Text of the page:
The Pew Forum has an interesting transcript up, featuring Charmaine Yoest of the Family Research Council and Eric Sapp of Common Good Strategies, which worked on religious outreach for a number of campaigns (about which more here.
I find many of Sapps comments quite interesting--especially when he discusses a strategy involving just listening to religious voters. Democratic outreach to these voters is in some ways the mirror image of Republican efforts to reach African-Americans (successful enough, perhaps, in 2004 to give Ohio, and hence the presidency, to GWB). In other words, Republicans ought to regard this as a serious threat.
Charmaine Yoest is, I think, rightly suspicious of whether the Democratic gestures are any more than that. Well see, and, as Ive suggested before, the fate of the competing abortion reduction bills is a good place to begin looking.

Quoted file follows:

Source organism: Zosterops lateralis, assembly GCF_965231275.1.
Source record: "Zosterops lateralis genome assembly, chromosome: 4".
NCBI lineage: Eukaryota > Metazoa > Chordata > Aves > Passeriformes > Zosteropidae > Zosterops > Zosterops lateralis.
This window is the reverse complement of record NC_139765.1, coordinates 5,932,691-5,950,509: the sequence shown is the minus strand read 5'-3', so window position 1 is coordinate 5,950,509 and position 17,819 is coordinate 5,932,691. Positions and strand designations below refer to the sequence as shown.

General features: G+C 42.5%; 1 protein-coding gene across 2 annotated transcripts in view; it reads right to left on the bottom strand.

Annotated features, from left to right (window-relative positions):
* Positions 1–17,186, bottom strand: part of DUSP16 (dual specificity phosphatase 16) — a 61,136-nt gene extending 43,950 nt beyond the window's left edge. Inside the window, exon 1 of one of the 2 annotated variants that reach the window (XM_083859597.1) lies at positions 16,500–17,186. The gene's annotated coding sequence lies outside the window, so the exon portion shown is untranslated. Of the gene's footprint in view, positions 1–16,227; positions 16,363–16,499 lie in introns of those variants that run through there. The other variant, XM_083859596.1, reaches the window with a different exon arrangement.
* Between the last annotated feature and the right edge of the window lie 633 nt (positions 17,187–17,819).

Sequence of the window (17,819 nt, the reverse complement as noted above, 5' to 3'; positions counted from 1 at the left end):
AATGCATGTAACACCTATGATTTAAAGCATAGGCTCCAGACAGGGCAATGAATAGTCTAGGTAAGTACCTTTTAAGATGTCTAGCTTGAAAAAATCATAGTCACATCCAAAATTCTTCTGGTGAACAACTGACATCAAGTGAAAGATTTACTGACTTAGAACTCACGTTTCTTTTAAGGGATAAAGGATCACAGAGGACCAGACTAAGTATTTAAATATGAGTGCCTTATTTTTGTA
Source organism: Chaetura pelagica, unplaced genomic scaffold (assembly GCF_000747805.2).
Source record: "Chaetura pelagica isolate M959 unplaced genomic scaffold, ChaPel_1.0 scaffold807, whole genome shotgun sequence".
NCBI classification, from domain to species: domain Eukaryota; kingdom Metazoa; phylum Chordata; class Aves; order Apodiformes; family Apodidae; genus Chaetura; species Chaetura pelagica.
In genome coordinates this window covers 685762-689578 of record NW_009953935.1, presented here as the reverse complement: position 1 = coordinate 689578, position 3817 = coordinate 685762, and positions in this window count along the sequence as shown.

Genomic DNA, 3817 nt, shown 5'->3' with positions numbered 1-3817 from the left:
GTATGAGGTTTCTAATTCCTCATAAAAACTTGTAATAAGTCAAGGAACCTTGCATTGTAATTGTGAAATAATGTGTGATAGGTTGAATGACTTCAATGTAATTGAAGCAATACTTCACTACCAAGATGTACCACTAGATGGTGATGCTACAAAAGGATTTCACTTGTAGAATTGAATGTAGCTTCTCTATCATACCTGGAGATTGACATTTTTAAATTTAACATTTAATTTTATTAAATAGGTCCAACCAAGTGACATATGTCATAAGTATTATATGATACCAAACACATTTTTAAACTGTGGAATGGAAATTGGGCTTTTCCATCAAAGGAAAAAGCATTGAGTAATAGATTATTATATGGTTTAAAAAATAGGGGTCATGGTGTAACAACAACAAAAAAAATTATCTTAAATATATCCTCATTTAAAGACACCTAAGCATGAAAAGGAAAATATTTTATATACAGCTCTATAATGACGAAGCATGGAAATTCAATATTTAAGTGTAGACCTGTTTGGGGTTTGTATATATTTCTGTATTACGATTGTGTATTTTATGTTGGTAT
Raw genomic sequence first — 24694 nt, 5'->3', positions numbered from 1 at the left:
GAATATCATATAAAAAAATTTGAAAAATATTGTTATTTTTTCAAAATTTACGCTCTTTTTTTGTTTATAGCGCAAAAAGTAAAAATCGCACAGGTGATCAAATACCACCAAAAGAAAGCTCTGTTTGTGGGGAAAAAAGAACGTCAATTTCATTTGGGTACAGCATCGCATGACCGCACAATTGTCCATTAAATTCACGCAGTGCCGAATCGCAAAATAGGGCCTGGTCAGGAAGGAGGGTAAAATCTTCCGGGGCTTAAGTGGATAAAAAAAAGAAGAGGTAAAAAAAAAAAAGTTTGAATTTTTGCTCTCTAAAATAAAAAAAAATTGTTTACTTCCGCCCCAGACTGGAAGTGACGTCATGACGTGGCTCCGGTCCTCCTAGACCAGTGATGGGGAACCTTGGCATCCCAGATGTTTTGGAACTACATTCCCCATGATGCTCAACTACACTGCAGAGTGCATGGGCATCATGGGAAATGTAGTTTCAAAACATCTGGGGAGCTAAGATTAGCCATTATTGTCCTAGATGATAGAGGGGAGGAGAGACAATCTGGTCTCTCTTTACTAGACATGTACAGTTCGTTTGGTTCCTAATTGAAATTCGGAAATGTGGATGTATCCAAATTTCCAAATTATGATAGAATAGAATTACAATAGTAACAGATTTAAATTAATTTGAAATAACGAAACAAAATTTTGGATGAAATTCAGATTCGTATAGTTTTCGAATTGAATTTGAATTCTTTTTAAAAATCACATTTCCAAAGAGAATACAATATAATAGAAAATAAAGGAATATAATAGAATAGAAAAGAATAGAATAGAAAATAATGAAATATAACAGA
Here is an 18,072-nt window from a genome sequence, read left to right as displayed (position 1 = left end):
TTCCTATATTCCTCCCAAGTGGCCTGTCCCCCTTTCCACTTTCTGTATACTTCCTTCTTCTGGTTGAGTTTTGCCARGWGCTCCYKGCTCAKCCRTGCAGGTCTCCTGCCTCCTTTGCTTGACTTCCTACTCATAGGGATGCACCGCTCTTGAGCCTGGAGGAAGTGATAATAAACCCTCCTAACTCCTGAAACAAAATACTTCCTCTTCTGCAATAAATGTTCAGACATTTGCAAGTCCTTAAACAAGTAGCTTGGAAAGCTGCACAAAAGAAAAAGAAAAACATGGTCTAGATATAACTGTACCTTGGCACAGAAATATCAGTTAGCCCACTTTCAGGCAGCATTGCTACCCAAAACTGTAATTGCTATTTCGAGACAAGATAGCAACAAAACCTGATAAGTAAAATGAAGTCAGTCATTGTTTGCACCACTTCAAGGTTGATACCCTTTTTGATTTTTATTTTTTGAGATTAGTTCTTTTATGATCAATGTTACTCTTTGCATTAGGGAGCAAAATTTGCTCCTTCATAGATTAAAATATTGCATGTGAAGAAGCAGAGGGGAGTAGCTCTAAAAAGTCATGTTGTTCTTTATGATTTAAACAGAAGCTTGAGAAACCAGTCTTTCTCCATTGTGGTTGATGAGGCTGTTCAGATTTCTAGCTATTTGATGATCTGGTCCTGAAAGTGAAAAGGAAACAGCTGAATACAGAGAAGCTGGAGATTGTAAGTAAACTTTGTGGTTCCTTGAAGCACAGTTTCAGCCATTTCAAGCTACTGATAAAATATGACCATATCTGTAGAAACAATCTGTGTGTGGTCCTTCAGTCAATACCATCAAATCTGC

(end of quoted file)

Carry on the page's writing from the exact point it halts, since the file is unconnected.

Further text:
But Id add that the Democratic strategy of increasing the number of religiously-tinged issues (which I think is on some level right, but has to go against the grain of the secularists in the party) demands a response. Yoest talks about how religiously-inspired moral values dont require statist responses, and about how the best "antipoverty program" is marriage, but Sapp is right when he responds that youre kind of hard-pressed to find the proverbial concern with widows and orphans in the foreground of conservative religious messages. My advice: lets talk more about the whole range of questions about which religions offer their opinions, but lets also remind all the participants that prudence and social science can (and ought to) inform our discussions.